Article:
Dallas Symphony Orchestra/Jaap van Zweden. Pinchas Zukerman, violin. Meyerson Symphony Center. September 26, 2015
DALLAS – A few weeks ago, retired music director of the National Arts Center Orchestra (NAC), violinist Pinchas Zukerman opened the Toronto Symphony Orchestra (TSO) season with a performance of the Bruch Violin Concerto No. 1, covered for Musical Toronto by Arthur Kaptainis. From there, Zuckerman went on to Dallas, Texas where he was the guest artist for the Dallas Symphony’s 2015-2016 season Gala opening, a formal affair with a concert sandwiched between a sit-down dinner and an after-party, all taking place in the Meyerson Symphony Center. More than $500,000 was raised for the DSO on this night.
At the age of 67, Zukerman, as handsome as ever – now with a mane of silvery hair – is still one of the finest violinists of his generation. Admittedly, I have seen him on several occasions in past years playing as if he was on auto-pilot, but not on this night. Here he was fully engaged and playing like the master he is. To my ears, Zuckerman has always had the most beautiful tone of all the great violinists of our time, as well as a chamber music player’s flair for give and take with an orchestra.
Zukerman’s and van Zweden’s Beethoven were on exactly the same wavelength. Soloist and conductor clearly respect the printed score and take few liberties in matters of dynamics or tempo. Even in the poignant G minor section of the first movement, Zukerman did not slow down to wallow in the emotion of this passage. In the slow movement too, he kept the music moving forward where many soloists stretch out nearly every phrase. Although neither Zukerman nor van Zweden appear to have been moved by the insights of the historically informed performance proponents, they nonetheless manage to find the heart and soul of Beethoven’s music.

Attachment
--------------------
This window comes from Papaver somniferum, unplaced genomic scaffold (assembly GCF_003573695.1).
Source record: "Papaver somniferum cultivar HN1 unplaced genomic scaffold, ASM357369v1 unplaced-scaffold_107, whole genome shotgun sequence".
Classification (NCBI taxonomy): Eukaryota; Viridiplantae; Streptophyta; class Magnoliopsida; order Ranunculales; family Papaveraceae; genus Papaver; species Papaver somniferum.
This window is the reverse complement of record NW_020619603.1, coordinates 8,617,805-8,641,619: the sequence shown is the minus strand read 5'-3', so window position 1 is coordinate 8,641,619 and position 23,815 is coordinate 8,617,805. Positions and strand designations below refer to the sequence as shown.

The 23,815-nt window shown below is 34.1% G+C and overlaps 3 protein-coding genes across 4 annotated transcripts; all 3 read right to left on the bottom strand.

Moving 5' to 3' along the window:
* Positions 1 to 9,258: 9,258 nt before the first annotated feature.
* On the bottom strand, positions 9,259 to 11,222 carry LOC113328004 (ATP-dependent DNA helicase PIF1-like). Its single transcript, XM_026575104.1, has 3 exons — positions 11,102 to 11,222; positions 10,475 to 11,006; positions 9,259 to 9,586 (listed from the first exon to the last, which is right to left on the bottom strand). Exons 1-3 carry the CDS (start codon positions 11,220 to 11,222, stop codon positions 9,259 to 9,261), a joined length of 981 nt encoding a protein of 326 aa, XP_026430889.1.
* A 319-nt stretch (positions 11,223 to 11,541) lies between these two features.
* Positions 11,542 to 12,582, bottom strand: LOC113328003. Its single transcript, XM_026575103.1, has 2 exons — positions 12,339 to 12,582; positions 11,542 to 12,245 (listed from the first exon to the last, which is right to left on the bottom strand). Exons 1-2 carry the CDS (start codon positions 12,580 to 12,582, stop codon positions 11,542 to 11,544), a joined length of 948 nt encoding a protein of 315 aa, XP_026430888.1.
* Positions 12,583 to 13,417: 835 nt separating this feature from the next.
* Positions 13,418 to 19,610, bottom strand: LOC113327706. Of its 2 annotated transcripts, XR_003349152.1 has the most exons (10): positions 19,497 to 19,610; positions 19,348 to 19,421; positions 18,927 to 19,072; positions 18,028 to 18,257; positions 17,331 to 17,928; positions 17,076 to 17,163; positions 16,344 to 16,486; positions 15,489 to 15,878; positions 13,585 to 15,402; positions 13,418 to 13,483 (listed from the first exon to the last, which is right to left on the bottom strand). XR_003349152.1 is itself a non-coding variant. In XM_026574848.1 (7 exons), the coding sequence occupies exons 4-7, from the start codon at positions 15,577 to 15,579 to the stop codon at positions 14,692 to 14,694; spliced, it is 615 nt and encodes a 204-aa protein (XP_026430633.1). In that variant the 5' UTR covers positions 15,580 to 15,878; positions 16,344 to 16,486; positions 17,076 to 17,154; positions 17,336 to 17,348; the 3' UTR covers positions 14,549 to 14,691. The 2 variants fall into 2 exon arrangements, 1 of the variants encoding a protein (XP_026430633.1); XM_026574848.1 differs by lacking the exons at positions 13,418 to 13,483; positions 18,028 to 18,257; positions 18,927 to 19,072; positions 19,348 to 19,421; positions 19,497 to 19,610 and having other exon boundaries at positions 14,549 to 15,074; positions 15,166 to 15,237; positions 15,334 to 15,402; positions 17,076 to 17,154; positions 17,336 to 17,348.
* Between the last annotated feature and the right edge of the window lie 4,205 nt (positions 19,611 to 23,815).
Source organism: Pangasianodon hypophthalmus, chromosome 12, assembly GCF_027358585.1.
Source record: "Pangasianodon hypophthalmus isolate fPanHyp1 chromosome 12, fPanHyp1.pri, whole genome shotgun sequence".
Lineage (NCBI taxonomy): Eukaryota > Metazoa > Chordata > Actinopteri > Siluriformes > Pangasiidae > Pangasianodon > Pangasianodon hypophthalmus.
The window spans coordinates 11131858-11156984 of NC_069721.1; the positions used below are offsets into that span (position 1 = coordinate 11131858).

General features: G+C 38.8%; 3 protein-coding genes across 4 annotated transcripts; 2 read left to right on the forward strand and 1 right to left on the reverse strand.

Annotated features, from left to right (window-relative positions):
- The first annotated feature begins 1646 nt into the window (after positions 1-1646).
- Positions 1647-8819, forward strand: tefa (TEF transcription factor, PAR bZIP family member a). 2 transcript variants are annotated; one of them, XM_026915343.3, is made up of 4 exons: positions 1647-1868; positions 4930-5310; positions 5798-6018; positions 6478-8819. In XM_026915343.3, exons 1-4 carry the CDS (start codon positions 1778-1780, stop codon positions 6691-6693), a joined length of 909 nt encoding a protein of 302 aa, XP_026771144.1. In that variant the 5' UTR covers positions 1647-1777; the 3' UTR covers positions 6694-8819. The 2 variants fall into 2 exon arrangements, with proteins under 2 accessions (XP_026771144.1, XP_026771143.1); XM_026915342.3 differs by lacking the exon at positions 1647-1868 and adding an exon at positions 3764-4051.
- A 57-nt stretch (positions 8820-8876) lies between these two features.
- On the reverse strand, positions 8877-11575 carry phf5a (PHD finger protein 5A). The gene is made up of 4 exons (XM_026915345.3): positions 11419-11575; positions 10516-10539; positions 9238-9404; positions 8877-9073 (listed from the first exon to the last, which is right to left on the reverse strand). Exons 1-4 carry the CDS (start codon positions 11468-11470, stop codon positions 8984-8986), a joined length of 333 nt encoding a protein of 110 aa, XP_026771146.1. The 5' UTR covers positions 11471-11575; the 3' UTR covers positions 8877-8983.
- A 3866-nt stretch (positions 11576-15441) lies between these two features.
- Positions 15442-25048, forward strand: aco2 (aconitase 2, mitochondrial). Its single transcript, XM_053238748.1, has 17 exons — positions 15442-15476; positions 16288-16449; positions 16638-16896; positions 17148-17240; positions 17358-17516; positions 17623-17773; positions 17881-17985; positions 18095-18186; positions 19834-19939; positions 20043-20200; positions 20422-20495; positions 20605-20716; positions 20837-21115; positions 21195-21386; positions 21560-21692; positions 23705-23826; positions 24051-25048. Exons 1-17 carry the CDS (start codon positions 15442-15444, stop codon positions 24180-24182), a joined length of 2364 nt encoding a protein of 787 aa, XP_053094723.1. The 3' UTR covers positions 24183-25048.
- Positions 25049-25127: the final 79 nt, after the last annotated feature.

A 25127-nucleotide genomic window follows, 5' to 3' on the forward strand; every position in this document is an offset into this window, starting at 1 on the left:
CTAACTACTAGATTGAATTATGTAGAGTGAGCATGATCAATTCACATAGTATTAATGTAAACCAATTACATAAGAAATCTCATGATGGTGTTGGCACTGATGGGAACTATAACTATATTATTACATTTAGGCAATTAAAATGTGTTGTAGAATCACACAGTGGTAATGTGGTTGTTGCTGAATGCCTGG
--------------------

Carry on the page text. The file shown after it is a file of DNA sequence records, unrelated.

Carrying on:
Jaap van Zweden and the DSO recorded a powerful performance of the Beethoven Seventh Symphony in 2007. Since then, many new players have been added to the orchestra and van Zweden’s demanding work with the musicians has raised the level of playing to an even higher standard. The Gala concert performance was astonishing in its precision and attention to detail. Van Zweden insisted on following the composer’s often very fast metronome markings for this symphony, and the results were electrifying. Strings were never covered by trumpets and timpani yet this Symphony has never sounded more thrilling. The horn playing was fearless and heroic, with David Cooper leading the way and the timpani playing by Brian Jones was almost frightening in its power.
But it wasn’t all speed and virtuosity. Although van Zweden did take a much faster tempo in the Allegretto than do many conductors, I was struck by how right it sounded. The outer movements of the symphony are often cited for their dance character. In this performance, the Allegretto too had a terpsichorean quality. If the conductor can find exactly the right tempo, more often than not, he/she will find the genuine character of the music.
Not all the members of the Dallas Symphony respond well to Jaap van Zweden’s leadership – rumblings of discontent have occasionally made their way to the Press – but from an audience perspective, the orchestra has never sounded better. All sections are in fine form, and the addition of concertmaster Alexander Kerr has made an enormous difference to the strings.
The 2015-2016 season is off to a great start with some exciting concerts to come – among them, van Zweden conducting the Bruckner Fifth Symphony, Mahler’s Das Klagende Lied and Act I of Die Walküre. Another European tour will cap the season.
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